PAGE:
Humans are eminently social species, and young children need social interactions just like adults. Social interactions are necessary not only to help children learn cultural values, social norms or socially accepted behaviors but also to help children develop their social-emotional well-being, which plays an important role in the development of lasting and meaningful relationships with other children and adults.
From a developmental point of view, socialization in the early stages of life is of utmost importance, as it has been shown to have long-term effects throughout life, not only in the socio-emotional area but also in the cognitive and physical area. Children, like adults, need positive social interactions to develop healthy social-emotional well-being, as the absence or lack of such social interactions could jeopardize children’s well-being.
Based on research on social isolation, children may experience some of the following signs and symptoms during their current confinement.
- They may develop feelings of sadness or insecurity, anger, frustration, or boredom.
- Children can display disturbing behaviors and sleep disturbances.
- Children can develop high levels of stress from high cortisol levels as a result of another “risk” day from the pandemic.
- Children can develop early signs of anxiety that result from constant preoccupation with cognitive restlessness to avoid contracting the virus, or even depressive symptoms that result from a constant state of sadness, dejection, or lack of motivation.
- They can also wet the bed or have nightmares, be more clingy or naughtier.
- Children may change their eating habits or show little or no interest in talking.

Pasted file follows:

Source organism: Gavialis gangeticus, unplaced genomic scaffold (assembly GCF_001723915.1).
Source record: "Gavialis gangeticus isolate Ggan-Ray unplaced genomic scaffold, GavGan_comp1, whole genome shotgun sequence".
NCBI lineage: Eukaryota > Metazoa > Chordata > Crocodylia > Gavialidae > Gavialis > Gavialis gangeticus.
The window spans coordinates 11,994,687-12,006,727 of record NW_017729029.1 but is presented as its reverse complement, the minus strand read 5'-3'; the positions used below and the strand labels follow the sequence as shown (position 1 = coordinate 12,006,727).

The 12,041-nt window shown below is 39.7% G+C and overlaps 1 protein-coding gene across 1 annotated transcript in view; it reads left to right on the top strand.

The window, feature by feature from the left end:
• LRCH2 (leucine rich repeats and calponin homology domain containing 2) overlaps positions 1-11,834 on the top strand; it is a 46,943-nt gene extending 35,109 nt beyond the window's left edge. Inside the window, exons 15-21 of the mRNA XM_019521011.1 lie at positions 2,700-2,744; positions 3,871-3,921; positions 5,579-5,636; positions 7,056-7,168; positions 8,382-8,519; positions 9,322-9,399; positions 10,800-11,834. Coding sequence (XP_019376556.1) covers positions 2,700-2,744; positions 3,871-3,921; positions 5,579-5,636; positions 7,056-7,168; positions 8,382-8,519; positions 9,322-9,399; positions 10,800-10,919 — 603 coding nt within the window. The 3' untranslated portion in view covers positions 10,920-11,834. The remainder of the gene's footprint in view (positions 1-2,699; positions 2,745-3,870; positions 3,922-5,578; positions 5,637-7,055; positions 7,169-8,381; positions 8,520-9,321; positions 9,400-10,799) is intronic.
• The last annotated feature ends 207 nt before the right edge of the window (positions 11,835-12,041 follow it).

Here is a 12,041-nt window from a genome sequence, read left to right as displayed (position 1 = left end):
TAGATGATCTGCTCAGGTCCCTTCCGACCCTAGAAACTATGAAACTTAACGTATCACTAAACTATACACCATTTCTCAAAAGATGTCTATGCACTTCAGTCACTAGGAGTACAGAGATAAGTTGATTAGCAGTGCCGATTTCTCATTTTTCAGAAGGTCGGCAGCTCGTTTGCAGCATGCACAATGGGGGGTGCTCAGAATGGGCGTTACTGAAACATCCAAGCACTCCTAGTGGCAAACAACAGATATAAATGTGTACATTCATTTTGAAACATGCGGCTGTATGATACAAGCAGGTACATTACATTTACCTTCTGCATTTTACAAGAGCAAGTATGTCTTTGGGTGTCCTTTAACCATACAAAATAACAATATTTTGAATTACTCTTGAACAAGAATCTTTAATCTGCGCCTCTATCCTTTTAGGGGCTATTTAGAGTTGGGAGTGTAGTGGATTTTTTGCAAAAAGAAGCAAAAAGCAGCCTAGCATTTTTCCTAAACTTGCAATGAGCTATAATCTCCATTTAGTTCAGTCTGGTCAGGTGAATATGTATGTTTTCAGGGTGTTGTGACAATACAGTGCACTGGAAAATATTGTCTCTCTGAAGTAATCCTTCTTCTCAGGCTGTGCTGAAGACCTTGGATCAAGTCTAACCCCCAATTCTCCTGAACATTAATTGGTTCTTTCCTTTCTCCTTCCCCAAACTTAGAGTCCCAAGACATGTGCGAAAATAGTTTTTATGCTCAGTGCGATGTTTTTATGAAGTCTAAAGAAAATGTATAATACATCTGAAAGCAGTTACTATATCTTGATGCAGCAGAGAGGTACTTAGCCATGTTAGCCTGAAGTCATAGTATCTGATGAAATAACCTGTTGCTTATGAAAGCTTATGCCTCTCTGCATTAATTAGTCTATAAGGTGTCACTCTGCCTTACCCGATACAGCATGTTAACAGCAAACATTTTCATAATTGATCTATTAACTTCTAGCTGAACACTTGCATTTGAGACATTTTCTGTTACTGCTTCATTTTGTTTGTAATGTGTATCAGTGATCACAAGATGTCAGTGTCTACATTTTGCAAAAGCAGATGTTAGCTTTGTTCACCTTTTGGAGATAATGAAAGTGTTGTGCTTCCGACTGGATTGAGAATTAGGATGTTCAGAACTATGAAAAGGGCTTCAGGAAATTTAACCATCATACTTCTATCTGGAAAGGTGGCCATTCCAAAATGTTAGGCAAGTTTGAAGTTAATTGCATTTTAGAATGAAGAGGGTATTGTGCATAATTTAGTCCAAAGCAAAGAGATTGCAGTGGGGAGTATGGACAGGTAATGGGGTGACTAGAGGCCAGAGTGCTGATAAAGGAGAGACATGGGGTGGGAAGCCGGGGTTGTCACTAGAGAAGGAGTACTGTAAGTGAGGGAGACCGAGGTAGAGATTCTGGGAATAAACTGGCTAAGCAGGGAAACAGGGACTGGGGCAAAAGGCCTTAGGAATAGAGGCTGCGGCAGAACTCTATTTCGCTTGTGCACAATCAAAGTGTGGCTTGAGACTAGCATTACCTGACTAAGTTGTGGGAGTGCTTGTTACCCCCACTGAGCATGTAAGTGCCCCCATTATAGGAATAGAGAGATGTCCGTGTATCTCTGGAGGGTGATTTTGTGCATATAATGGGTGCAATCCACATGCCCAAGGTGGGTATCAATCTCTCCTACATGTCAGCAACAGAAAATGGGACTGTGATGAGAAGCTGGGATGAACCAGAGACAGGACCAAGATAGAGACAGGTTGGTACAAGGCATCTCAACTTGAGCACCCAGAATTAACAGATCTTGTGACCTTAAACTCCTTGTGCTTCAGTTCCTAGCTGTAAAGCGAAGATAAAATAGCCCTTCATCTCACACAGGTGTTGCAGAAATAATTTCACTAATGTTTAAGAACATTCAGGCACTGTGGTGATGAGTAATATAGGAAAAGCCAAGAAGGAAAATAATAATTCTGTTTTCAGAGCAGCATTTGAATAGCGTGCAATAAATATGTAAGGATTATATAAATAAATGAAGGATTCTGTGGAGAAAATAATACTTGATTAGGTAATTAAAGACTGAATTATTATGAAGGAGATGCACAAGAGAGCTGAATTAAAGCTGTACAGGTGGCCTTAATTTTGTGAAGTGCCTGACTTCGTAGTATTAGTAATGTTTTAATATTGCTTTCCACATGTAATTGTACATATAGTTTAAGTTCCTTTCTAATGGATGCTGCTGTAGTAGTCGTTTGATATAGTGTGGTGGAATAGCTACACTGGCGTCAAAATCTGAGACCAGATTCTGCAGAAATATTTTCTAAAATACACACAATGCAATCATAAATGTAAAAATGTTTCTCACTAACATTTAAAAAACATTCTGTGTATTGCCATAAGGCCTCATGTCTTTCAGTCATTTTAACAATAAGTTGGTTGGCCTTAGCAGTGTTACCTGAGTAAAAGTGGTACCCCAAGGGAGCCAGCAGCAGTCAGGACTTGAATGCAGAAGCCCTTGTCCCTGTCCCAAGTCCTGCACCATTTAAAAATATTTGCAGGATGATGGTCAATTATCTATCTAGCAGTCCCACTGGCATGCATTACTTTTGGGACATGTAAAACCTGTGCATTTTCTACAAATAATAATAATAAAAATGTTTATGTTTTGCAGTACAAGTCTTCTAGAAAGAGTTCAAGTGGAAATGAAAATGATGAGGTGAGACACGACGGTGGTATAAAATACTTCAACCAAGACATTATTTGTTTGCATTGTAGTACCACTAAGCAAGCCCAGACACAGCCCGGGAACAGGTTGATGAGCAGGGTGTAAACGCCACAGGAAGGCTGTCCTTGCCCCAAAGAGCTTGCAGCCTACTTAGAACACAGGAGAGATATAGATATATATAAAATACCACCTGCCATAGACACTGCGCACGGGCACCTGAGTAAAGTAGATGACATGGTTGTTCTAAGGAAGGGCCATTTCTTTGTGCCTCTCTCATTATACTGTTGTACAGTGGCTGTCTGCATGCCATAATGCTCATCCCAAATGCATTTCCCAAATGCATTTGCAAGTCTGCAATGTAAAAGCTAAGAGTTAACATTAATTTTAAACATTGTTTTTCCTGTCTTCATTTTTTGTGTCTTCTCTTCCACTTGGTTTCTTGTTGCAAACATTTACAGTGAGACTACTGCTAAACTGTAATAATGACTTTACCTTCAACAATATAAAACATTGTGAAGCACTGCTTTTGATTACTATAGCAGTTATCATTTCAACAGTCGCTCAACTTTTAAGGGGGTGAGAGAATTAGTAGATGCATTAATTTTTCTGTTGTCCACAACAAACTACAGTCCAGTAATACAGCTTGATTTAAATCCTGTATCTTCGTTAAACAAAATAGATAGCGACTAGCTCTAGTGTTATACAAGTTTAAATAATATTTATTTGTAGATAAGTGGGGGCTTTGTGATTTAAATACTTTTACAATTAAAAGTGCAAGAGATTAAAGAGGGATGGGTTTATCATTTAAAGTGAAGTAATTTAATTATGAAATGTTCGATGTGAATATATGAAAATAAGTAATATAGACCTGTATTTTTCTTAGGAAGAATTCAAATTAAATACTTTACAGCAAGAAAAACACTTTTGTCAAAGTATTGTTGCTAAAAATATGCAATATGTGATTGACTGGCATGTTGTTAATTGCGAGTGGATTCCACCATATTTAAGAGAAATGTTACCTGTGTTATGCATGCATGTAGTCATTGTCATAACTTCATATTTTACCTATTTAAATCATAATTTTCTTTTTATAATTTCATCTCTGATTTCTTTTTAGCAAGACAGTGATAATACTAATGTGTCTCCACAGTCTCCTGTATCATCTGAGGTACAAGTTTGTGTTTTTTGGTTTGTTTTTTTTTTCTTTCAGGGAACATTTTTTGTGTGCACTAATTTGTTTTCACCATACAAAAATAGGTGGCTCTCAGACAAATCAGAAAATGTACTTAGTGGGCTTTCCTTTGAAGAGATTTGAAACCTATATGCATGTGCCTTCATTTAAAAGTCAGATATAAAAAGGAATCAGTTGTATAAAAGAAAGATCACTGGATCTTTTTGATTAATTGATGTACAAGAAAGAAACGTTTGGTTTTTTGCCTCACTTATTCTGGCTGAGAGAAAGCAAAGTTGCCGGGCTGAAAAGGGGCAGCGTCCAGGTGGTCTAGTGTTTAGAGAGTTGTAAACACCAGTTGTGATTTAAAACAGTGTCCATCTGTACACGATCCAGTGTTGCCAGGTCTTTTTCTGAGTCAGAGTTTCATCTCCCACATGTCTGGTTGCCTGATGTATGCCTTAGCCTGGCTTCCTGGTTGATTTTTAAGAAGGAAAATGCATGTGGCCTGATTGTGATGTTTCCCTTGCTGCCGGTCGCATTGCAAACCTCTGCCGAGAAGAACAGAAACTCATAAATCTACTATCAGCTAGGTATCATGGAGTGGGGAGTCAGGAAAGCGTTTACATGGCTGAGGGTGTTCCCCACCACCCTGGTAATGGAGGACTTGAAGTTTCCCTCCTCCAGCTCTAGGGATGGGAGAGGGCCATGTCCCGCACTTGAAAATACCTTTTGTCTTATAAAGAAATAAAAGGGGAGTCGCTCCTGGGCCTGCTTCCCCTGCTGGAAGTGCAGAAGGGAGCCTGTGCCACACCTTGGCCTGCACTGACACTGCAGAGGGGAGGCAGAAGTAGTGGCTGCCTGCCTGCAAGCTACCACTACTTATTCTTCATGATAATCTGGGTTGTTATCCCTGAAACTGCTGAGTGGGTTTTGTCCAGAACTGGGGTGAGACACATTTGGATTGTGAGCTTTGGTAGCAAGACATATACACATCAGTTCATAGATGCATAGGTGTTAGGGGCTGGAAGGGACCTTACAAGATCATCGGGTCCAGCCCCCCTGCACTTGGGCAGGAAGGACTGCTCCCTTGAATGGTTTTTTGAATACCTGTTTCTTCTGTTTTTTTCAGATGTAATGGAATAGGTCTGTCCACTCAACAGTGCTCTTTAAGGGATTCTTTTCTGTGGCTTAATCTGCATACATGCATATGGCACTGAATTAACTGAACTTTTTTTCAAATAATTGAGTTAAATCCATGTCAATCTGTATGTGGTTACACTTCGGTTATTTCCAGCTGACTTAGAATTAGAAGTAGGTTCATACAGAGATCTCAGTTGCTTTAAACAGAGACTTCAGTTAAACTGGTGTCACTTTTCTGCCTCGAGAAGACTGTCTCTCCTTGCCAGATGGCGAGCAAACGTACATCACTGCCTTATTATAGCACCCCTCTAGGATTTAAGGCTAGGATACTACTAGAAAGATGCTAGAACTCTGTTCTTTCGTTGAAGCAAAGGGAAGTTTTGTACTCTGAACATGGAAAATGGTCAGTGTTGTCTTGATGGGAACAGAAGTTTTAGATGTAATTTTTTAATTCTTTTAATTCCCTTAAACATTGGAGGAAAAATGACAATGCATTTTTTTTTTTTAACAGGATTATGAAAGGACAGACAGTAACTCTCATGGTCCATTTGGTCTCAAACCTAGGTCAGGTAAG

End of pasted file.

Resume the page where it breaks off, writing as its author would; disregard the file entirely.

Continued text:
Additionally, research shows that these signs and symptoms can have a negative impact on children’s self-esteem and self-efficacy, which in turn can weaken the immune system.
Recommendations in Supporting Young Children’s Socioemotional Well-being
Although the above signs and symptoms can be observed in children in the current situation, it is important to recognize the role of other variables that could mediate such effects- including but not limited to cognitive coping skills, the quality of the relationship between parent and child interaction, media exposure and children’s knowledge of the current situation among other things.
By analyzing these mediators, specific recommendations can be derived from the existing evidence on social isolation.
- First, it is important to remember that children use their cognitive resources (e.g., previous experience, knowledge and information, social relationships, emotional connections with important adults) to understand their world by interpreting the events around them.
- Second, it is important to support young children in different ways so that they feel safe and with giving developmentally appropriate information they can use it to understand and cope with the current situation
Needless to say, one of the most important strategies for these are listening to children’s perspectives in order to gain a more accurate understanding of their interpretation and thus, experiencing the current situation. It could also be a means through which adults can successfully help children make cognitive, emotional, and behavioral changes to support their social-emotional well-being. This could serve as an essential basis for the implementation of new strategies.
The following strategies are intended to help adults, caregivers, teachers, parents, child psychologists, and other professionals help young children navigate their current situation, support children’s social-emotional well-being, and avoid other negative effects.
- Identify and recognize own emotions
- Help children understand how they feel and to share their feelings
- Give your child voice where you can
- Children need to feel safe and secure
- Observe changes in your child’s behavior
- Keep a positive attitude
- Create a loving and caring environment
- Monitor or limit media exposure
- Take care of your own mental health
- Stay in touch virtually
- Model appropriate coping behaviors
- Understand the difference between social distancing and physical distancing